In most cases where parties separate, whether they wish to divorce or not, arrangements have to be made with regard to finances. This can involve what should happen to the family home, whether maintenance should be paid by one party to the other, what the parties should receive with regard to the family assets and what level of child maintenance is appropriate. Financial orders and financial remedies are an extremely complex area of the law where there is both statute and Court based interpretation of the law on a constantly evolving basis. The potential outcome for you is likely to be very heavily dependent on the facts of your case. Every case is unique. It is our main area of expertise.
Financial orders and financial remedies are the description given to the financial proceedings that arise on the breakdown of a marriage or civil partnership. This area of law is highly complex and constantly evolving, with new decisions from the Appeal Courts on a frequent basis.
There is an overriding duty to provide full and frank disclosure to the other party of your financial circumstances.
Any long term financial agreements you enter into will have a fundamental long term impact on your lifestyle, your standard of housing and your long term security, possibly even into retirement. It is important therefore to obtain specialist advice from solicitors who specialise in this area of work.
In the first instance, we may try to reach a compromise with the other party in the form of a negotiated settlement. Often, however, proceedings have to be issued to provide a structured Court timetable and in turn provide a framework for a negotiated settlement. In rare cases, a contested trial is required.
When divorce proceedings are issued, either party to the proceedings can claim against the other or for the children, the following:
This is an application for interim "maintenance", that is, financial support. It is designed to cover the short-term position until long-term financial arrangements are made. It may also provide funding for legal fees.
The Court's ability to make maintenance orders for children is now severely restricted. Whilst a Court can, with the agreement of both parents, still make a maintenance order for a child, once the order has been running for a year either parent can apply to the Child Support Agency to calculate what should be the appropriate child support payment under the Agency's formula and this will then replace the Court ordered figure.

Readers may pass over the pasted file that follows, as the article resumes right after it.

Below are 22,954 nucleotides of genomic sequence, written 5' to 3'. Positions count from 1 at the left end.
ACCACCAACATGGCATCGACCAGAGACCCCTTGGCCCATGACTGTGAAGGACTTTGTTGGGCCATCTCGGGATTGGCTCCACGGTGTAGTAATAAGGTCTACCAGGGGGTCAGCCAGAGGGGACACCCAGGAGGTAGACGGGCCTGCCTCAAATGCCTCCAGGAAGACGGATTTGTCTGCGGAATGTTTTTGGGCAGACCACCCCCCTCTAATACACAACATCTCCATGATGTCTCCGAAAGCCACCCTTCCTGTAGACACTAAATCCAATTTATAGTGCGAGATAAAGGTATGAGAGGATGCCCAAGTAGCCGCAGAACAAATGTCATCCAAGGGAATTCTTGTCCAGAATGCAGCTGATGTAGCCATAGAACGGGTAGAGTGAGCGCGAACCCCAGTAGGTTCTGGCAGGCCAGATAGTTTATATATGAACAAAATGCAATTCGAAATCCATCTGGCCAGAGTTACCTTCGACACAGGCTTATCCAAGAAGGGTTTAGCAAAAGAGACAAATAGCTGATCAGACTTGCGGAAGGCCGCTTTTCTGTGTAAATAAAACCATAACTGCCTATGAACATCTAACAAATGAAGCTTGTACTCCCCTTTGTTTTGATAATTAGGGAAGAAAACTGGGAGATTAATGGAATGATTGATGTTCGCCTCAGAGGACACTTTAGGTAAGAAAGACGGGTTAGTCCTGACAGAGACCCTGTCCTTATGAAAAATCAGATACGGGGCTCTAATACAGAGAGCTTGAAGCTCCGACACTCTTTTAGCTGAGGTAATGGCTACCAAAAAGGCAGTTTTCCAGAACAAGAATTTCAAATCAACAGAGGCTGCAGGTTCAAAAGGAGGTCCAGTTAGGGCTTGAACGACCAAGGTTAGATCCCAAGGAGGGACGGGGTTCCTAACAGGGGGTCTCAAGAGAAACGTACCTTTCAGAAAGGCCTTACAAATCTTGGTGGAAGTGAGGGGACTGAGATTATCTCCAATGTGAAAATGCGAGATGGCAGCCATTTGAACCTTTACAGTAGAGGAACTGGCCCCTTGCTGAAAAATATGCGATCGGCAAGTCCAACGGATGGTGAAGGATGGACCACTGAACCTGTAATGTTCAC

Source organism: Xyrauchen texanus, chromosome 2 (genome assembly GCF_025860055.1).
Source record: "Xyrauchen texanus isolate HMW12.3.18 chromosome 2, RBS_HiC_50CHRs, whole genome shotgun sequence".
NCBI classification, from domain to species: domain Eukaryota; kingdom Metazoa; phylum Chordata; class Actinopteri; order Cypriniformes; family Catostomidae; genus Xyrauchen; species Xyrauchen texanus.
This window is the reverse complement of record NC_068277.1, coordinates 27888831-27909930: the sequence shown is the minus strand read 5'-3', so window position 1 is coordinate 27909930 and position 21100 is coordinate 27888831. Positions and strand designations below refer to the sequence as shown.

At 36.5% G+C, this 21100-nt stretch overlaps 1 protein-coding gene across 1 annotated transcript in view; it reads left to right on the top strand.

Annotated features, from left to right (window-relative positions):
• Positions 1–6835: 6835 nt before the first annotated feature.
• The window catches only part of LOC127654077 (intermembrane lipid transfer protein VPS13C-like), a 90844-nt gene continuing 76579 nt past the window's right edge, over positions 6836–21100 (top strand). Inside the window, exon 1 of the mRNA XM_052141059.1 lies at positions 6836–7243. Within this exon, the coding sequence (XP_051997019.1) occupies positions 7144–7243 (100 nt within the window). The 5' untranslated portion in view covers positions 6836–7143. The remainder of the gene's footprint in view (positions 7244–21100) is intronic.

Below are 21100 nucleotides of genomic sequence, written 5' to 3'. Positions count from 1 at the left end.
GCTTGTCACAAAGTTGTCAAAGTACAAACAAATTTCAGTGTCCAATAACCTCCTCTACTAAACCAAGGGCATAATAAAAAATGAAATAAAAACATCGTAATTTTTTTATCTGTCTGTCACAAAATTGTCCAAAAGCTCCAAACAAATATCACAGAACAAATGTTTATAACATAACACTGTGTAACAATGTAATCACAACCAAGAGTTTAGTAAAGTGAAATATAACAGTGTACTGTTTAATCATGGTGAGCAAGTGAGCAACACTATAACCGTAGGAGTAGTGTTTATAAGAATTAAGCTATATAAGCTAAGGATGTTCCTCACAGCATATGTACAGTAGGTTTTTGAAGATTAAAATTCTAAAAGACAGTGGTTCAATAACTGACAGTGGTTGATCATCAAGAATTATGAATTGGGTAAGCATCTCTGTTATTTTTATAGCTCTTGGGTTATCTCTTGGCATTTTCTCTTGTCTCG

The basic formula is that the “non-resident” parent will pay from their net (as defined) weekly income:
This calculation can be affected by various other factors, such as the number of nights the child or children stay with the “non-resident” parent.
Generally, whilst on the face of it, calculations under the new formula are less complex compared to the old one, there are still very many complications and in some instances a discretion is built into this new system which may affect your case.
In cases where there is an international element with the child or one of the parents abroad, it is likely that the Court will have jurisdiction over child support.
The CSA/CMEC website is helpful and it includes a CSA calculation module.
As to maintenance orders for a spouse these may be open-ended, end at a set date or on the occurrence of a particular event, for example, the children ending their full-time education. All such orders may be increased or decreased to reflect changing circumstances, such as, for example, unemployment. A spouse receiving maintenance payments can later ask the Court for a further lump sum in exchange for giving up their rights to maintenance.
A sum of money ordered to be paid to one party by the other, usually within a specified time.
An order for one person to transfer to another a property, frequently the former family home, but the definition of "property" is very wide.
The Court may make pension sharing orders against a pension fund, that is, an order against the pension fund trustees to transfer a proportion of a scheme holder's pension into a separate fund for their spouse. Some schemes allow "internal transfers", that is, to allow the spouse who is receiving the pension sharing order to stay within the same scheme, or there can be a "transfer out" where the recipient spouse has the funds transferred out into a new scheme.